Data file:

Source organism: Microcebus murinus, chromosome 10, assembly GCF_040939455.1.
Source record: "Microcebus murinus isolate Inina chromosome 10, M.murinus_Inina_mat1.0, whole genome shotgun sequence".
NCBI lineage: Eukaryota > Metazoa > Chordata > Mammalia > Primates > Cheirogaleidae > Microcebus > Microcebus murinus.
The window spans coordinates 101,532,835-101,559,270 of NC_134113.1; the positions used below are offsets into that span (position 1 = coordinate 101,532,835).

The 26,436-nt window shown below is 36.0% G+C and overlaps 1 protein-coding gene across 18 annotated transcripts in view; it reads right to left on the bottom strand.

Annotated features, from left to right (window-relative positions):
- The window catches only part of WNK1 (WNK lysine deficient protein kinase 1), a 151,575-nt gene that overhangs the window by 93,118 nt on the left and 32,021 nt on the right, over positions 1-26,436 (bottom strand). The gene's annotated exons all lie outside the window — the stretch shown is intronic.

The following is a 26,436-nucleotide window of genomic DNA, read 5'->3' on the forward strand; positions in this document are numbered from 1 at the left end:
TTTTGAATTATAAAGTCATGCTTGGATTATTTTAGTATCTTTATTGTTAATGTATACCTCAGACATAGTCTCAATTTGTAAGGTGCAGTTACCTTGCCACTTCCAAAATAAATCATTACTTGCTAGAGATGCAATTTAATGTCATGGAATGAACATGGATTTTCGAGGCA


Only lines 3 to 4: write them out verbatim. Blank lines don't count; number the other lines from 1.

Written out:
NCBI lineage: Eukaryota > Metazoa > Chordata > Mammalia > Primates > Cheirogaleidae > Microcebus > Microcebus murinus.
The window spans coordinates 101,532,835-101,559,270 of NC_134113.1; the positions used below are offsets into that span (position 1 = coordinate 101,532,835).